Academic Tips and Tricks

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A note on ‘et al.’

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Using et al. is a really good way to reference multi-authored books. It is Latin for ‘and others’ so a reference for this book:

Biber, D., Conrad, S. and Reppen, R. (1998) Corpus Linguistics: Investigating Language Structure and Use, Cambridge: Cambridge University Press

Could be referenced in text as (Biber et al.: 1998).

There are just two important things to remember:

  1. You MUST list all the authors in your bibliography reference
  2. You need to remember that if you’re writing about what the authors of a multi-authored book have said, remember you need to use plural verb forms. E.g. Biber et al. state that…, not Biber et al states. Biber et al. discuss, not Biber et al. discusses. This can be hard to remember, so try to say in your head whenever you use ‘et al.’ “and others” that way you’ll get the verbs right. You wouldn’t write Biber and others hypothesises – you’d write Biber and others hypothesise.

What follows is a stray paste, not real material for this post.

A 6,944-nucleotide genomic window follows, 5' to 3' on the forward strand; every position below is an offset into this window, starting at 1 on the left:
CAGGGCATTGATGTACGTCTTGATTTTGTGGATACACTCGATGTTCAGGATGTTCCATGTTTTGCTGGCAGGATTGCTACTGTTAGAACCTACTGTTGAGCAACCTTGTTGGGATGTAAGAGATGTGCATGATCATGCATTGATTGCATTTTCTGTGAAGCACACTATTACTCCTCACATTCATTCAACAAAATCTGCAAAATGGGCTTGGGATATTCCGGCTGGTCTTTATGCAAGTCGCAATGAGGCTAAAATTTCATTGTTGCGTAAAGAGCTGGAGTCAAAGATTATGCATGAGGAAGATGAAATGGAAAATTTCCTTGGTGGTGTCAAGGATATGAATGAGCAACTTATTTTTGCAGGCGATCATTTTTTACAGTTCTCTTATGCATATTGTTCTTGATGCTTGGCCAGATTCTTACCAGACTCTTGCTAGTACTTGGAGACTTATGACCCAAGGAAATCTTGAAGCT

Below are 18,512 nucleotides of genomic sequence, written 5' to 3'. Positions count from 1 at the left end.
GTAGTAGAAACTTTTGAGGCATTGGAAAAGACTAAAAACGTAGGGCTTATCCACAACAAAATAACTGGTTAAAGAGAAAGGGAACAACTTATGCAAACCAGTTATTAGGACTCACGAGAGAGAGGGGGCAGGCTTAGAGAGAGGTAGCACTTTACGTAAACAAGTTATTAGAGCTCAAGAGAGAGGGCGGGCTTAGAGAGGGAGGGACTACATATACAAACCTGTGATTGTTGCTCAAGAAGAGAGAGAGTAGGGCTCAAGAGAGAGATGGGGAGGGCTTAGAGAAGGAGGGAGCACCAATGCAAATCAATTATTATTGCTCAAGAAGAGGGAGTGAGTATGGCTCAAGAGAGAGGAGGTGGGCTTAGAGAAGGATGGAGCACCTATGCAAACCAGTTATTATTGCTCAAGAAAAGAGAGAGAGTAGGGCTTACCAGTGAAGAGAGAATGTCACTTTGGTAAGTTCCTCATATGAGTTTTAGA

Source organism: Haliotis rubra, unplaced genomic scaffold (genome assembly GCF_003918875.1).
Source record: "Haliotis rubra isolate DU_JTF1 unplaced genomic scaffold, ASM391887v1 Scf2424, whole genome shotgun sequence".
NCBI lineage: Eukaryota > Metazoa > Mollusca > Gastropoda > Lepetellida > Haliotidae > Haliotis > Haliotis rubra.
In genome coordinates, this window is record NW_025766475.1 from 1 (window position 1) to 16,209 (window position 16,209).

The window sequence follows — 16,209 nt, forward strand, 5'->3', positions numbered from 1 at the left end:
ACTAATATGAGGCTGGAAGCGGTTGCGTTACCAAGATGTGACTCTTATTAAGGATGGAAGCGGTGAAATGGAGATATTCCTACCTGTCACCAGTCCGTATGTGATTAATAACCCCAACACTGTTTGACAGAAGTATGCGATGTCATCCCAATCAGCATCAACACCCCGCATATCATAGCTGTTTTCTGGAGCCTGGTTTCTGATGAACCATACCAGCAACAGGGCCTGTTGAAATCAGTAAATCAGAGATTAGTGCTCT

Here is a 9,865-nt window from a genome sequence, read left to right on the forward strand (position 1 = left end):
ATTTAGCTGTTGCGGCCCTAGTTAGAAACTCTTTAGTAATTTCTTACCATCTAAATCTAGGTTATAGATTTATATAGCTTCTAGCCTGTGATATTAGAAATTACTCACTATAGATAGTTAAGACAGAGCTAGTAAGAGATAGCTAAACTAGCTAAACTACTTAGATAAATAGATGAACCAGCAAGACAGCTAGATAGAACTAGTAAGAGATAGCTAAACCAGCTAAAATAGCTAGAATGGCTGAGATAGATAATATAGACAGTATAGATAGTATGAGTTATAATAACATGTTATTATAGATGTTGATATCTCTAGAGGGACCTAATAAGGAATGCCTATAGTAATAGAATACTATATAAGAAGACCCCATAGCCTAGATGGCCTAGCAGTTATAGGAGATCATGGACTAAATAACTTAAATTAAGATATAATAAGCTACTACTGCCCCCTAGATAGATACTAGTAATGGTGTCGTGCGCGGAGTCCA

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Author: Liz

Hi, I'm Liz. I like easy crafts, photography, cooking, lifestyle blogs and YouTube videos. I work as a part-time proofreader and am currently studying for a PhD in linguistics.

3 thoughts on “A note on ‘et al.’

  1. “et al” -et- means and , -al- means allii . Alii is masculin plural and applies whenever there is at least one masculin reference. -et aliae- is feminine plural and applies whenever all the references are women.

  2. Pingback: Noun-Verb agreement when using paired dashes, commas and parentheses | Academic Tips and Tricks

  3. Pingback: Learn Your Latin | Academic Tips and Tricks

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